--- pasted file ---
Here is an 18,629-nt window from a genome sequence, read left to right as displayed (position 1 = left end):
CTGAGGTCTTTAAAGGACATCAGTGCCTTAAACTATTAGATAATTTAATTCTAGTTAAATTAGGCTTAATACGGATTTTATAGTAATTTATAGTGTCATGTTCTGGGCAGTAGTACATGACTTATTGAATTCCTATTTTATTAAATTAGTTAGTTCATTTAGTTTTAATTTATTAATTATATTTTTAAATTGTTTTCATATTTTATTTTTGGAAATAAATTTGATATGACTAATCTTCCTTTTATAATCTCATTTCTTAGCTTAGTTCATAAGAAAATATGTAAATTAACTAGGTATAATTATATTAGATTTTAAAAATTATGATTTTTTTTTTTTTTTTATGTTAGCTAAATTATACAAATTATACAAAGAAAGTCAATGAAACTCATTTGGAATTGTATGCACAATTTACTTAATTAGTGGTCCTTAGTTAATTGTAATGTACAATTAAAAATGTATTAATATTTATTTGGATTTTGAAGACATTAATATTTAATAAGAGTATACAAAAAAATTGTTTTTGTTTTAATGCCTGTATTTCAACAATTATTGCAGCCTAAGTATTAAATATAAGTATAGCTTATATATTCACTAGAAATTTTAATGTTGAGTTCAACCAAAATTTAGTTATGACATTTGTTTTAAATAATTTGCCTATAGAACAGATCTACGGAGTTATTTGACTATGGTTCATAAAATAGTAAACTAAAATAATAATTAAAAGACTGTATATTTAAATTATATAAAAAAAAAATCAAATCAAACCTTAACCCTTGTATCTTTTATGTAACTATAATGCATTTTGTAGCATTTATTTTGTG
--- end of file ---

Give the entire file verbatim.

Here is an 18,629-nt window from a genome sequence, read left to right as displayed (position 1 = left end):
CTGAGGTCTTTAAAGGACATCAGTGCCTTAAACTATTAGATAATTTAATTCTAGTTAAATTAGGCTTAATACGGATTTTATAGTAATTTATAGTGTCATGTTCTGGGCAGTAGTACATGACTTATTGAATTCCTATTTTATTAAATTAGTTAGTTCATTTAGTTTTAATTTATTAATTATATTTTTAAATTGTTTTCATATTTTATTTTTGGAAATAAATTTGATATGACTAATCTTCCTTTTATAATCTCATTTCTTAGCTTAGTTCATAAGAAAATATGTAAATTAACTAGGTATAATTATATTAGATTTTAAAAATTATGATTTTTTTTTTTTTTTTATGTTAGCTAAATTATACAAATTATACAAAGAAAGTCAATGAAACTCATTTGGAATTGTATGCACAATTTACTTAATTAGTGGTCCTTAGTTAATTGTAATGTACAATTAAAAATGTATTAATATTTATTTGGATTTTGAAGACATTAATATTTAATAAGAGTATACAAAAAAATTGTTTTTGTTTTAATGCCTGTATTTCAACAATTATTGCAGCCTAAGTATTAAATATAAGTATAGCTTATATATTCACTAGAAATTTTAATGTTGAGTTCAACCAAAATTTAGTTATGACATTTGTTTTAAATAATTTGCCTATAGAACAGATCTACGGAGTTATTTGACTATGGTTCATAAAATAGTAAACTAAAATAATAATTAAAAGACTGTATATTTAAATTATATAAAAAAAAAATCAAATCAAACCTTAACCCTTGTATCTTTTATGTAACTATAATGCATTTTGTAGCATTTATTTTGTG